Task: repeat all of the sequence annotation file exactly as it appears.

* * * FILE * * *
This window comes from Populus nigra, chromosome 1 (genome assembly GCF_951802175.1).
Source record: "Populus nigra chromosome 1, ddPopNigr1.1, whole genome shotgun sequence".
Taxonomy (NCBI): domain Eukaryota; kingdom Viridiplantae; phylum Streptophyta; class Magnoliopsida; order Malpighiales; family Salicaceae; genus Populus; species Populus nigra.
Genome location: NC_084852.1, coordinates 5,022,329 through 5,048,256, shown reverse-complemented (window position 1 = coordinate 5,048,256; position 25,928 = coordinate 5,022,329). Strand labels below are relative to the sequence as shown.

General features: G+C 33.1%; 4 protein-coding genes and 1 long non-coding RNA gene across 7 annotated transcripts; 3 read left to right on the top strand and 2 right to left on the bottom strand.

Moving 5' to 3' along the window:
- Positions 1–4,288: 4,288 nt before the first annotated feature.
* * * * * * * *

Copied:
This window comes from Populus nigra, chromosome 1 (genome assembly GCF_951802175.1).
Source record: "Populus nigra chromosome 1, ddPopNigr1.1, whole genome shotgun sequence".
Taxonomy (NCBI): domain Eukaryota; kingdom Viridiplantae; phylum Streptophyta; class Magnoliopsida; order Malpighiales; family Salicaceae; genus Populus; species Populus nigra.
Genome location: NC_084852.1, coordinates 5,022,329 through 5,048,256, shown reverse-complemented (window position 1 = coordinate 5,048,256; position 25,928 = coordinate 5,022,329). Strand labels below are relative to the sequence as shown.

General features: G+C 33.1%; 4 protein-coding genes and 1 long non-coding RNA gene across 7 annotated transcripts; 3 read left to right on the top strand and 2 right to left on the bottom strand.

Moving 5' to 3' along the window:
- Positions 1–4,288: 4,288 nt before the first annotated feature.